Watch Crucible of Civilization , a PBS documentary about this era.
Greek Tragedy has the power to restore humanity when humanity itself lurches towards catastrophe.
In the linked excerpt from his newly-published book, The Theater of War, Bryan Doerries explains why plays such as Sophocles' Ajax, about a soldier suffering from PTSD, still resonate today. He also connects the plays to the end-of-life experiences of his twenty-two-year-old girlfriend. The message of these timeless works resonate importantly for all of us bound by our own mortality. Their characters model dignity and valor for us in our suffering.
In the following linked article, an oncologist explains how the play Oedipus at Colonus led her to understanding why it meant more for a terminally-ill patient to leave the hospital for a night than to say there, bound by dying.
In an other example, a performance of Oedipus Rex at the maximum-security prison Sing Sing proves transforming for inmates whose crimes weigh down their lives. And, here are thoughts from a transgender person, commenting on the myth of the prophet Tireseus, who lived both as male and female.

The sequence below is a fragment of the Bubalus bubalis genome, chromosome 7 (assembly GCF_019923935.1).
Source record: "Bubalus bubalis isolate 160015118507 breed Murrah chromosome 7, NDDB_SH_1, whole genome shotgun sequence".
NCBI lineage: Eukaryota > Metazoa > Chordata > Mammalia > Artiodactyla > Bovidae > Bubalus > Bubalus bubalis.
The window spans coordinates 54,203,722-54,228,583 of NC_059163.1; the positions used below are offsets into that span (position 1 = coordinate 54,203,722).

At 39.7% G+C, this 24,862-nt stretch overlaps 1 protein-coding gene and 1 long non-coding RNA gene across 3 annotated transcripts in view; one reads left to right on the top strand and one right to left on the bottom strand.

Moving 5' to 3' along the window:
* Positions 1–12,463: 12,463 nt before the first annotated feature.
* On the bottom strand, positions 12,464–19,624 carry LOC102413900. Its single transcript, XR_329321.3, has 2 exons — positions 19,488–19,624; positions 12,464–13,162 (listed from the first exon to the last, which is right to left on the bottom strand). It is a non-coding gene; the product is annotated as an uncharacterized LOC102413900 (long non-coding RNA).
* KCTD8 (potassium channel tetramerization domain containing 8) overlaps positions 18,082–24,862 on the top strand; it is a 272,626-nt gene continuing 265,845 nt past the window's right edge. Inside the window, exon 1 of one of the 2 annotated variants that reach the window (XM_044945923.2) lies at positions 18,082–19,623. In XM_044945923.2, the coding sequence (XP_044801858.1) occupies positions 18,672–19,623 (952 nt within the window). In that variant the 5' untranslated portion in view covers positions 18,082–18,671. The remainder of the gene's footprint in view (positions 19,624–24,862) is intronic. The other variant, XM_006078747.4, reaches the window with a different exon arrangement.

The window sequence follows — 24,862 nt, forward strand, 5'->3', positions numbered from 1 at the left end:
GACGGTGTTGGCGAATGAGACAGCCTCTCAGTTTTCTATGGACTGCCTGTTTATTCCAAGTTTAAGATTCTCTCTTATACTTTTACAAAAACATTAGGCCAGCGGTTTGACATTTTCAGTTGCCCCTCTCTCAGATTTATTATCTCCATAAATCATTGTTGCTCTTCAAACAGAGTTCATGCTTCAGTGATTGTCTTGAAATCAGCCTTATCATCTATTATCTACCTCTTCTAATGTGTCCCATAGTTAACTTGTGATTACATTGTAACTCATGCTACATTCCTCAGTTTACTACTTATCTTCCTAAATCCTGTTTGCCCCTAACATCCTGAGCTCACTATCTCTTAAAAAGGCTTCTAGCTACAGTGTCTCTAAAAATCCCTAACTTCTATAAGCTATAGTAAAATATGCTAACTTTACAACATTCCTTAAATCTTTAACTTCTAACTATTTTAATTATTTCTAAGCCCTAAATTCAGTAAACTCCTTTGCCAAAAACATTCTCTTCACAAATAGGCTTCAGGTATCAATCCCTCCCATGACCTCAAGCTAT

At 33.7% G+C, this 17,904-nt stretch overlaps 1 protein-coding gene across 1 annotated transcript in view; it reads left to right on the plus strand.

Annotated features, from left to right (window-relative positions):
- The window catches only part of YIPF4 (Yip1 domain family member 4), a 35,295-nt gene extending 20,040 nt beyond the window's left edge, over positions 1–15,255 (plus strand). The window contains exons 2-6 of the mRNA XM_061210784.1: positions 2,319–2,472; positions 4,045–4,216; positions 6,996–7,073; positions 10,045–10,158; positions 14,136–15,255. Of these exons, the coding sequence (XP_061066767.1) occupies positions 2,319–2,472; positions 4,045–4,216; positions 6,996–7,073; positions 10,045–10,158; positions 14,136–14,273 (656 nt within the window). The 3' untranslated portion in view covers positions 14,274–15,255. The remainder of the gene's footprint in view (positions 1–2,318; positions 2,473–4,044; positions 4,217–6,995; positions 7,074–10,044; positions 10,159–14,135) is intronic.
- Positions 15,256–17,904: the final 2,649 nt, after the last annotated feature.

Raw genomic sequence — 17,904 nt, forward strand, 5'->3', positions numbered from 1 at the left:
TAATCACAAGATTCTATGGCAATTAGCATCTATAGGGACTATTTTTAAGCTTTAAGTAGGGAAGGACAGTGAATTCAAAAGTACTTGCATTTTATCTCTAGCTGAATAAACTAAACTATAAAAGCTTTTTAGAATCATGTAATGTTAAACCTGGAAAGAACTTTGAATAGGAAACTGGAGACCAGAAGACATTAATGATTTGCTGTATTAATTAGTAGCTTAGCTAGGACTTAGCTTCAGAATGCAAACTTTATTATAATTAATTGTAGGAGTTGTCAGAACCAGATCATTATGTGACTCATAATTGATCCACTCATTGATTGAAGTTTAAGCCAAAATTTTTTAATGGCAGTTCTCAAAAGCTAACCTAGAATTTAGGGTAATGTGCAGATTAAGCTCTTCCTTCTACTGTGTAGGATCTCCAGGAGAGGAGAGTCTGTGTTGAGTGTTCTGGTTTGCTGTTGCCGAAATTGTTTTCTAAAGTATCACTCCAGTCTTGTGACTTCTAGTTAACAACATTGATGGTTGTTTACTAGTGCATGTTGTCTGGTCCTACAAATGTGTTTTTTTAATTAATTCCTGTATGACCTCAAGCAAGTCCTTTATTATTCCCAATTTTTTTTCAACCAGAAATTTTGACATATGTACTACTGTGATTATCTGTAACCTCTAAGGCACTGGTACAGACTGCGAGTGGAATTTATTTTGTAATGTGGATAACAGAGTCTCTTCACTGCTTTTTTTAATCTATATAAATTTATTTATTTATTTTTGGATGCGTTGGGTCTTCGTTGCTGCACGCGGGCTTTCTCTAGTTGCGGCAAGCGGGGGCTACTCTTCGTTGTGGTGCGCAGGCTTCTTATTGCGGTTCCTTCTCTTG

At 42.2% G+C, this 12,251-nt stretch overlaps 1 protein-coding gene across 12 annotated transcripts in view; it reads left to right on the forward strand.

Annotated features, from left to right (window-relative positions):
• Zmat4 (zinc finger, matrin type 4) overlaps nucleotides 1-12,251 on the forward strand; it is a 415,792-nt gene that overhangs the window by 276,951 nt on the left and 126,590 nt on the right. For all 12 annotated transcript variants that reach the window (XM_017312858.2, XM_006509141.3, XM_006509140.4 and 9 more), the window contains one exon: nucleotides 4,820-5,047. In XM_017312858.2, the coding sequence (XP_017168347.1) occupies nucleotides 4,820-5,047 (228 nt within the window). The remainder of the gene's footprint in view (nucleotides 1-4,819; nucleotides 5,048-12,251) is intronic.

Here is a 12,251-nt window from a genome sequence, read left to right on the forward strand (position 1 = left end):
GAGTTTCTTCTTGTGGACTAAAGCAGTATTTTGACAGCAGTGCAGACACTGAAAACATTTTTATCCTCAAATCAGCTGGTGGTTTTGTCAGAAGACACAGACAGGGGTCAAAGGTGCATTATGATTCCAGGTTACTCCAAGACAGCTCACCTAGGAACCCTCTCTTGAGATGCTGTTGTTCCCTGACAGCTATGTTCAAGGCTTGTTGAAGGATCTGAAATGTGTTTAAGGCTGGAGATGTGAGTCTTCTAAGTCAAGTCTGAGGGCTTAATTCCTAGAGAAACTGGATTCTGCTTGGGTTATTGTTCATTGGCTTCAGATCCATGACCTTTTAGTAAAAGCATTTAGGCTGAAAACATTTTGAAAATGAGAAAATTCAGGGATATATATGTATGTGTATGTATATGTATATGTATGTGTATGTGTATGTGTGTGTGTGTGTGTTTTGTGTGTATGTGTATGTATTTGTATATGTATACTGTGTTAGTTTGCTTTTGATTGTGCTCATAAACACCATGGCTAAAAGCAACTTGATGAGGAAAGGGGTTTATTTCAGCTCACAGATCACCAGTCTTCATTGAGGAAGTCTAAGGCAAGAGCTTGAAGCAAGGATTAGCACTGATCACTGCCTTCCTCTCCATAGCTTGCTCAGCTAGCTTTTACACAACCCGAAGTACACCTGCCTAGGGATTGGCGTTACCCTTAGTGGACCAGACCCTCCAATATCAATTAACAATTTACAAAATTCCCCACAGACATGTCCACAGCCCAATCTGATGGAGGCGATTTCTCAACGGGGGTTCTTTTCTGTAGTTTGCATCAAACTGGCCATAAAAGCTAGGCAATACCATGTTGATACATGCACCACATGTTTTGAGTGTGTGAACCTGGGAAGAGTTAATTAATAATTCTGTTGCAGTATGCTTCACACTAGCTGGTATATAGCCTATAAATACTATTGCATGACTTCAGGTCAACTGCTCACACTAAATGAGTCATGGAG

Another doctor describes why the play Philotetes resonates for veterans and anyone suffering from disfiguring wounds.
Ancient Greek comedy also retains universal meaning -- Aristophanes' antiwar play Lysistrata was performed last year at UCONN. Colombian women's active take on the play resulted in a sex strike to stop gang violence, and in 2003, there was a global performance of Lysistrata to protest the US invasion of Iraq. See the following article on silencing women's voices in ancient Greece.
While we are still fallible, while we are still human, and while we still strive for the power and the light of the divine -- these plays will always have resonance for us.
Worth reading also is Pericles' Funeral Oration. It is humbling for all who believe that the United States can never fail because of our morally superior government, and for those who would justify U.S. hegemony because of it.
See also: "Denial Makes the World Go Round" and "For Delphic Oracle, Fumes and Visions." Also worth viewing is 1995 film Dead Man Walking, relating to themes of overcoming trauma and unthinkable suffering.
And, check out the following article about a recently discovered grave of a Greek warrior who died as Minoan culture yielded to Mycenaean, that of the heroes who fought at Troy, after which the Greek civilization would face a Dark Age. This is significant in considering Euripides's play Iphigeneia at Aulis, written during the Peloponnesian Wars when Greek culture was facing its final threat.